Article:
Steve Richards: Theresa May is trapped - and even she must now know it
The prime minister has made the wrong moves on Brexit since the start of her premiership.
Most prime ministers arrive in Number Ten with a set of assumptions that will bring about their fall. They reach a peak that so many rivals ache to climb and yet begin unknowingly to clear the way towards their tragic end. This is the case with Theresa May in relation to Brexit. When she became prime minister in dramatic circumstances she chose to be trapped from the beginning. This week she must realise that all escape routes are blocked.
In fairness to May she faced the toughest inheritance of any prime minister since 1945. Brexit was the context of her sudden triumphant ascendancy and yet presented her with a nightmare. Even so at the start of a reign a prime minister has an authority he or she will only possess again if they win a big election victory.
After a chaotic, virtually insane leadership contest in the summer of 2016, the Conservative party had turned to her and she was ready to serve. She was way ahead in the opinion polls, which is almost as authority enhancing as winning a general election as MPs assume victory is on its way at some point.
In such politically potent circumstances May had some choices in relation to Brexit. She might have pledged to deliver the referendum verdict but to keep options open as to how this would be brought about. She might have insisted that the customs union and the single market were “on the table”, that cleverly evasive phrase used recently by a Labour leadership discovering the art of politics. The hardline brexiteers in her party might have hit the roof but she was newly enthroned and would almost certainly have remained in place to pursue her course. Perhaps she might even have dared to challenge their unyielding fantasies in a way that David Cameron had failed to do while reassuring them she would deliver Brexit.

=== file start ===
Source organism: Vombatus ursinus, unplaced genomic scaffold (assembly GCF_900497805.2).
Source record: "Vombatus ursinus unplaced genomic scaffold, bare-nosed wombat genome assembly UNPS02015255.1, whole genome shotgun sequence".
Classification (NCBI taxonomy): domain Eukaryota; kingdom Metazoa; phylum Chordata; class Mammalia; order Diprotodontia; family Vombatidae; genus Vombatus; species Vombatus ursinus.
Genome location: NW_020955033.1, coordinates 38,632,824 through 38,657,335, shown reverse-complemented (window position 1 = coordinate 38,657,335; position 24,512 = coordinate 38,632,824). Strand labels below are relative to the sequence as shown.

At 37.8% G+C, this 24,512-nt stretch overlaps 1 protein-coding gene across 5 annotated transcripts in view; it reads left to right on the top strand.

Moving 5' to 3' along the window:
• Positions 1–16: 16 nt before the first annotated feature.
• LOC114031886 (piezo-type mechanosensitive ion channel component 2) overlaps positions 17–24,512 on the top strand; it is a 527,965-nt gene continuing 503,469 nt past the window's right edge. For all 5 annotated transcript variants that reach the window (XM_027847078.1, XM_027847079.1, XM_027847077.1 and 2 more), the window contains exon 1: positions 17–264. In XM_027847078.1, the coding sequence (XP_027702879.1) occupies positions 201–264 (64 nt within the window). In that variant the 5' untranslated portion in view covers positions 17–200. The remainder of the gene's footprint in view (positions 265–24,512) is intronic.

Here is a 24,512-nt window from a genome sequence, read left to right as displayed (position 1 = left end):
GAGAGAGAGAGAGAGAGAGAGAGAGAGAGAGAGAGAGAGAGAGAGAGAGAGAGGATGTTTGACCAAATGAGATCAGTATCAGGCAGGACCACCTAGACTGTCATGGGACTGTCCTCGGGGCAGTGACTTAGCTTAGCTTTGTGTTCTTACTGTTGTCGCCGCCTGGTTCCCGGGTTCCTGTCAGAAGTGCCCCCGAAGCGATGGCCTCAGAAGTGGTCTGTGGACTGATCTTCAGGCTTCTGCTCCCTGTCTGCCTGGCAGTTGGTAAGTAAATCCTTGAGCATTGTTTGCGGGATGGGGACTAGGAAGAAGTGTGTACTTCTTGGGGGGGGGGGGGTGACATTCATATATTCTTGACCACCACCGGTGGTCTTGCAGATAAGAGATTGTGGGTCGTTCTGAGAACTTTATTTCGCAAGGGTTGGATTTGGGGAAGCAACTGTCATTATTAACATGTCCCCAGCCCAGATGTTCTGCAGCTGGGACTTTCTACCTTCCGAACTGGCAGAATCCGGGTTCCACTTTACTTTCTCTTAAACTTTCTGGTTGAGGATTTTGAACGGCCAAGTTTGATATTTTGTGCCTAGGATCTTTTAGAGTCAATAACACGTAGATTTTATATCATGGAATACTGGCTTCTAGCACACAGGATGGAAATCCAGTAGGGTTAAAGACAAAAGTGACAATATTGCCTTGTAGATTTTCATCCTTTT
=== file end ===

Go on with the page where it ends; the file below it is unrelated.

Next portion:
Instead May chose to agree with the fantasies. She arrived in Number 10 with an entirely different set of assumptions than those that kept options open. One that has been largely overlooked is about to become pivotal.
An early May misguided assumption was first noted by Steward Wood, a former senior adviser to Gordon Brown at the Treasury. Wood wrote earlier last year that as home secretary May had easily opted in and out of some EU security arrangements. In her limited Home Office dealings with the EU she had her cake and ate it. Landing suddenly in Number Ten with no ministerial experience of economic, trading and industrial issues in relation to the EU, she assumed she could take the same approach with Brexit: full alignment in some areas, managed divergence in others, and a complete break in some sectors.
From the beginning the EU made clear the cake and eat it approach would be unacceptable but she and her then senior advisers assumed she could prevail. One of those former advisers, Nick Timothy voted for Brexit and was passionate about the need to leave the customs union. We know he was passionate because he has written with intensity on the theme since he left Number 10.